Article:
Tagore was born in 1861, the youngest son of Debendranath Tagore and Sarada Devi. Debendranath Tagore was himself an influential Bengali and member of the Brahmo Samaj. Although very wealthy he had an underlying spirituality, qualities which to a large extent were inherited by his youngest son Rabindranath. As a young boy Rabindranath Tagore was asked to sing by his father. Debendranath was so impressed with the soulfulness of his singing that he credited his son with a valuable gift.

Rabindranath wrote his first poem at the age of 6 and as a young boy studied the classical poetry of Kalidasa. He also studied the Upanishads, languages and modern sciences. In 1878 he travelled to England in the hope of becoming a barrister. However in 1880 he left University College London and returned to India because his father had arranged his marriage to Mrinalini Devi. Thus Tagore returned home to get married and look after his family’s estates. This enabled a productive period of writing poetry, plays and short stories. In 1901 Tagore moved to Santiniketan (West Bengal) where he found an ashram, dedicated to returning educational traditions of ancient India. Later this school was to be expanded and given the name of Shriniketan — "Abode of Peace" This project was dear to Tagore’s heart throughout his life.

In 1913 Tagore was informed that he had been awarded the Nobel Prize for Literature. The Nobel Committed gave Tagore the prize:

"because of his profoundly sensitive, fresh and beautiful verse, by which, with consummate skill, he has made his poetic thought, expressed in his own English words, a part of the literature of the West" (1)

This prestigious award brought Tagore into the public eye in both the East and West. He now often travelled to the U.S and Europe to share his poetry and raise funds for his own ashram.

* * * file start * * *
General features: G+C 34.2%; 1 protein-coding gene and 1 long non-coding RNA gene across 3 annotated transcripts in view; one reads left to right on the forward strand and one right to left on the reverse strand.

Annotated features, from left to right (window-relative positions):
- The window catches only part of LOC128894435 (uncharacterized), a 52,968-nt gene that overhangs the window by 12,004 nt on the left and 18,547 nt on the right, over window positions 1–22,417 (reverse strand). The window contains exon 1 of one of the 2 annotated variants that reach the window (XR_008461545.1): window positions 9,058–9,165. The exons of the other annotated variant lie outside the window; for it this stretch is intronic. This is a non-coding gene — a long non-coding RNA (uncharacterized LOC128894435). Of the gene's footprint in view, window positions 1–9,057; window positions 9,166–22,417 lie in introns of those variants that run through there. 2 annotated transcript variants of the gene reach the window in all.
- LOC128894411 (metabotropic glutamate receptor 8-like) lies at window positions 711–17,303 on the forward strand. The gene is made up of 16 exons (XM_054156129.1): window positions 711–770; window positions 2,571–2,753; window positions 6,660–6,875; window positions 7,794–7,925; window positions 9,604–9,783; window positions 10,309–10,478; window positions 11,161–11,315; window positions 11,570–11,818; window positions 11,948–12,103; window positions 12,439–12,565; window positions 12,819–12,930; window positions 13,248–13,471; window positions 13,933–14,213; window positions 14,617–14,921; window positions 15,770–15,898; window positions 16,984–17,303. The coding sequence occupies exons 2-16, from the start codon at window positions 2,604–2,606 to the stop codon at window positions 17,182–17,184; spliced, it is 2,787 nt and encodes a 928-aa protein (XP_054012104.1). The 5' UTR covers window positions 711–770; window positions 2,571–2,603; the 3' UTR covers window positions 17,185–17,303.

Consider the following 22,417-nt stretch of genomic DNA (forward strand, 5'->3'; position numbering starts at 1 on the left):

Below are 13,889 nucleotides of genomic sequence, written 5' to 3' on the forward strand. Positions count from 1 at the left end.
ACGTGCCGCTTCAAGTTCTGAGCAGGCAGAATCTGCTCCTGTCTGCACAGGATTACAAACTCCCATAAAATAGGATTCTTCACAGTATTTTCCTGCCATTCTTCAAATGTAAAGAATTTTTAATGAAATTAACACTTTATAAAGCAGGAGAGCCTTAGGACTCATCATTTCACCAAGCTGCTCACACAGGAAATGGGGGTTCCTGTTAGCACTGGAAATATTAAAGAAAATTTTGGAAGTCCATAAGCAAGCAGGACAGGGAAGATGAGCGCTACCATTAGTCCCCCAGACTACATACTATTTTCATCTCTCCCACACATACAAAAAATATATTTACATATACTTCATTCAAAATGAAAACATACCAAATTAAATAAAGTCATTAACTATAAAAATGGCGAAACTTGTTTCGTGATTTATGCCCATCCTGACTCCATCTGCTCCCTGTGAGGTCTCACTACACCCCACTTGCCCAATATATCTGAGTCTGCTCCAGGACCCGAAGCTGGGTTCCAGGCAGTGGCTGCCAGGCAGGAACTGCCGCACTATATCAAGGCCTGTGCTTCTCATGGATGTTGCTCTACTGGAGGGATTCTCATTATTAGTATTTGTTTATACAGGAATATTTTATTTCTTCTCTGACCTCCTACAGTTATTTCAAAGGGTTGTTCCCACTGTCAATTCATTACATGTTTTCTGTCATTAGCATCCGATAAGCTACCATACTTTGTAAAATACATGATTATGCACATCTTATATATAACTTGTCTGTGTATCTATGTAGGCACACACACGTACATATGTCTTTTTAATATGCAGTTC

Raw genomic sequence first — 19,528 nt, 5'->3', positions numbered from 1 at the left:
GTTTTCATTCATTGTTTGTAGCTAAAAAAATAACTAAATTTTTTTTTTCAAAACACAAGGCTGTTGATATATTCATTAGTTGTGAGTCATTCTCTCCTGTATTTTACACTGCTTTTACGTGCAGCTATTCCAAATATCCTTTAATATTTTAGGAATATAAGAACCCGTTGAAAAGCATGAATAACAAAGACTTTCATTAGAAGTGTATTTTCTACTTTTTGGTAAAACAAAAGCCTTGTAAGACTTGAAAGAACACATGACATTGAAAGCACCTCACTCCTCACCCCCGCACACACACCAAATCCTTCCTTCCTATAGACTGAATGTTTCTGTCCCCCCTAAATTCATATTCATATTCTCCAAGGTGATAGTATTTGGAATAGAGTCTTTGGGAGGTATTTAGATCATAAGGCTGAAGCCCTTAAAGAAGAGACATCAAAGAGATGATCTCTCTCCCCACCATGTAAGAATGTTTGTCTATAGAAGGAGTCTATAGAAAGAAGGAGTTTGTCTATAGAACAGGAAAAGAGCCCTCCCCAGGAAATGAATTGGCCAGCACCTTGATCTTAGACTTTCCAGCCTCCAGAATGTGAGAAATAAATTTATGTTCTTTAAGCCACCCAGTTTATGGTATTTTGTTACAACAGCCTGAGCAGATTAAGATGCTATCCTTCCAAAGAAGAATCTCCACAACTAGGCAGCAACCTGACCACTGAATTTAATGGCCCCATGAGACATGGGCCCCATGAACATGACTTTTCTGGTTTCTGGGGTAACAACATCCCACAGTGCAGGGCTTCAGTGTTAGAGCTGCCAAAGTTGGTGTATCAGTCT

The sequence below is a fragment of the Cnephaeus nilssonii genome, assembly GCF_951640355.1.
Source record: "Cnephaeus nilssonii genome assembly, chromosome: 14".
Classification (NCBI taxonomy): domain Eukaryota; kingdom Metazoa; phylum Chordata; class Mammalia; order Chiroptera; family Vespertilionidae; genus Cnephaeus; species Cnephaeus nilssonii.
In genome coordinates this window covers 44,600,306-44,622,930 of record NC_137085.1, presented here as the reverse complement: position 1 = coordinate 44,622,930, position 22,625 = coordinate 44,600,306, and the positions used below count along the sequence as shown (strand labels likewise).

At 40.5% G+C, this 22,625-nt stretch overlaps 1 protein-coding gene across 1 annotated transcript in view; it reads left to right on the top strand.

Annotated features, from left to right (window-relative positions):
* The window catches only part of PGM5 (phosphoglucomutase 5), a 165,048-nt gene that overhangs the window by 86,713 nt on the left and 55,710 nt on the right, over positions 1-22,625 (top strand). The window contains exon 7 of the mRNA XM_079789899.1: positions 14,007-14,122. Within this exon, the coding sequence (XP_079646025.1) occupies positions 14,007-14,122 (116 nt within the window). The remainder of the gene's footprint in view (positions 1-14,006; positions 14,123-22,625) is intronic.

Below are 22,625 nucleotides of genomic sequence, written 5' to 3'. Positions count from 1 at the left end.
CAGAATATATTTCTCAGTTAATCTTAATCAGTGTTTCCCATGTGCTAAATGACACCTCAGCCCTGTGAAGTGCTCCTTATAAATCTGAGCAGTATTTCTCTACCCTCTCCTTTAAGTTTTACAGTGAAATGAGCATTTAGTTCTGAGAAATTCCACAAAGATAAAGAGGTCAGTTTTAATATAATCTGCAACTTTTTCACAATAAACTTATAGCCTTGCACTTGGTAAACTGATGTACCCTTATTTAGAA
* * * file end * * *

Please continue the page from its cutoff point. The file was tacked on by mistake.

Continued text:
Political Views

Tagore was held in high regard by fellow Bengalis and Indians and In 1950 his song Jana Gana mana was adopted as India’s national anthem. In many respects he was one of India’s foremost cultural figures but he rarely intervened in politics directly although he did share his view at certain times. Tagore had a complex relationship with Mahatma Gandhi. On the one hand he supported India’s Independence movement and shared Gandhi’s vehement opposition to the treatment of the “untouchables”. Tagore also famously renounced his knighthood in protest over the massacre at Amritsar. However Tagore did not always share Gandhi’s methods and opinions. For example Tagore publicly criticised Gandhi’s “Swaraj” protest movement he called it the “cult of the chakra” However the two remained close and it was Tagore who was able to persuade Gandhi to give up a “fast unto death” over the treatment of the untouchables.

Tagore’s poetry

Tagore’s poetry was influenced by traditional Indian poetry. For example, his early poetry was especially influenced by the devotional Indian poets of Ramprasad and Kabir. Later he was influenced by the Baoul tradition, which is a tradition of traditional Bengali folk music, known for its simple ballads and invocation to union with the beloved. Throughout Tagore’s work there is strong mystical element. Although it is worth noting Tagore rarely refered to God directly

"When the voice of the Silent touches my words
I know him and therefore know myself."

"Love is an endless mystery, 
for it has nothing else to explain it."

 

However Tagore also infused his poetry with his own unique creative spirit. In particular he sought to bring the unity of nature into his poetry.

“He longed to be the wind and blow through your rustling branches,
to be your shadow and legthen with the day on the water,
to be a bird and perch on your topmost twig,
andto float like those ducks among the weeds and shadows.”

From: The Crescent Moon